Obviously, there are other people in your life who are important to you, and you may wonder if you should insure them. As a rule, you should only insure people whose death would mean a financial loss to you. The death of a child, while emotionally devastating, does not constitute a financial loss because children cost money to raise. The death of an income-earning spouse, however, does create a situation with both emotional and financial losses. In that case, follow the income replacement calculation we went through earlier with his or her income. This also goes for business partners with whom you have a financial relationship. For example, consider someone with whom you have a shared responsibility for mortgage payments on a co-owned property. You may want to consider a policy for that person, as that person's death will have a big impact on your financial situation.
Most insurance companies say a reasonable amount for life insurance is six to 10 times the amount of annual salary. Another way to calculate the amount of life insurance needed is to multiply your annual salary by the number of years left until retirement. For example, if a 40-year-old man currently makes $20,000 a year, the man will need $500,000 (25 years x $20,000) in life insurance.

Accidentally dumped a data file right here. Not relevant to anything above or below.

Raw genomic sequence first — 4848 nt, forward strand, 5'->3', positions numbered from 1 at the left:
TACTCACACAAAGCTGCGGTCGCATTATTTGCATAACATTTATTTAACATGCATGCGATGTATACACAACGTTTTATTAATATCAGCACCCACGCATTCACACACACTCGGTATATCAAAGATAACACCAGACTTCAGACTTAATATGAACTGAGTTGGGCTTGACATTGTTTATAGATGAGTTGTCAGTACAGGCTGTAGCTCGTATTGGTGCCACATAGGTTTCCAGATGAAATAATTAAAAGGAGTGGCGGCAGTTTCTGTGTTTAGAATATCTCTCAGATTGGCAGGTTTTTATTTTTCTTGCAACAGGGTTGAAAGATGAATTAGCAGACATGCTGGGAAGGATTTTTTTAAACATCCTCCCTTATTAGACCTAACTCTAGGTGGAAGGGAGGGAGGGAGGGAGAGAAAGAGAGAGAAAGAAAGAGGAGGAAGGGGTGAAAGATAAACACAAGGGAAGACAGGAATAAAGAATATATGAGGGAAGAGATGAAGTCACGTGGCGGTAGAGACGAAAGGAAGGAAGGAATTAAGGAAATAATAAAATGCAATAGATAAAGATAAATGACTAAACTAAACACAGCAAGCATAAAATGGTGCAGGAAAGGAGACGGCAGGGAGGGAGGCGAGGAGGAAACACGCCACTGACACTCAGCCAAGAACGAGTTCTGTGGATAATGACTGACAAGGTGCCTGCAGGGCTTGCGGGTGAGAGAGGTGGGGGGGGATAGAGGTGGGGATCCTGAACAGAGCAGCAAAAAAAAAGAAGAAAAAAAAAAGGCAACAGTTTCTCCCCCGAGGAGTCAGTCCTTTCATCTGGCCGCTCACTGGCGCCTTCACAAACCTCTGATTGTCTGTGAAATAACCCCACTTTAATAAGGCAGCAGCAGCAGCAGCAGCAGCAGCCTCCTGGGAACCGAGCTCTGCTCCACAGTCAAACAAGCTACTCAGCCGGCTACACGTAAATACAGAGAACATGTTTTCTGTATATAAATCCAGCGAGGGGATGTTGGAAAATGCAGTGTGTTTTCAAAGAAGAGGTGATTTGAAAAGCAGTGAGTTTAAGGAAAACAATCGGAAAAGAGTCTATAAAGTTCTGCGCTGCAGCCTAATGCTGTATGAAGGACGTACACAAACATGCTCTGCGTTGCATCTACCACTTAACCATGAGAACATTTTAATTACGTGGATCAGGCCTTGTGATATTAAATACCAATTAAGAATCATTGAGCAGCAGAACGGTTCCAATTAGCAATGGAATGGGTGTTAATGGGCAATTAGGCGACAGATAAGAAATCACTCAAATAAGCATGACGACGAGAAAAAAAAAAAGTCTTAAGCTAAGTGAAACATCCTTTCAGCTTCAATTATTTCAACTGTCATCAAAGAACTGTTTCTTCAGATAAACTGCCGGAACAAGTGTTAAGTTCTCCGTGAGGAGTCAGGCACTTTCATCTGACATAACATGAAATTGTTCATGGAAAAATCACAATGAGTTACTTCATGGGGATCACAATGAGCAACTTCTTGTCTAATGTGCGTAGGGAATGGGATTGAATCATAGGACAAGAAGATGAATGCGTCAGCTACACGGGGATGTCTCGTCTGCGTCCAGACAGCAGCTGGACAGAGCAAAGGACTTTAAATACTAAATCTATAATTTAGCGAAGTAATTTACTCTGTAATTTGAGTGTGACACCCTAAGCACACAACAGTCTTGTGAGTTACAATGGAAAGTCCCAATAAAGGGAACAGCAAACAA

The standard-of-living method is based on the amount of money survivors would need to maintain their standard of living if the insured party dies. You take that amount and multiply it by 20. The thought process here is that survivors can take a 5% withdrawal from the death benefit each year—the equivalent to the standard of living amount—while investing the death benefit principal and earning 5% or better.
Alternatives to Life Insurance
If you are getting life insurance purely to cover debts and have no dependents, there are alternatives. Lending institutions have seen the profits of insurance companies and are getting in on the act. Credit card companies and banks offer insurance deductibles on your outstanding balances. This often amounts to a few dollars a month and, in the case of your death, the policy will pay that particular debt in full. If you opt for this coverage from a lending institution, make sure to subtract that debt from any calculations you make for life insurance—being doubly insured is a needless cost.
The Bottom Line
If you need life insurance, it is important to know how much and what kind you need. Although generally, renewable term insurance is sufficient for most people, you have to look at your own situation. If you choose to buy insurance through an agent, decide on what you'll need beforehand to avoid getting stuck with inadequate coverage or expensive coverage you don't need. As with investing, educating yourself is essential to making the right choice.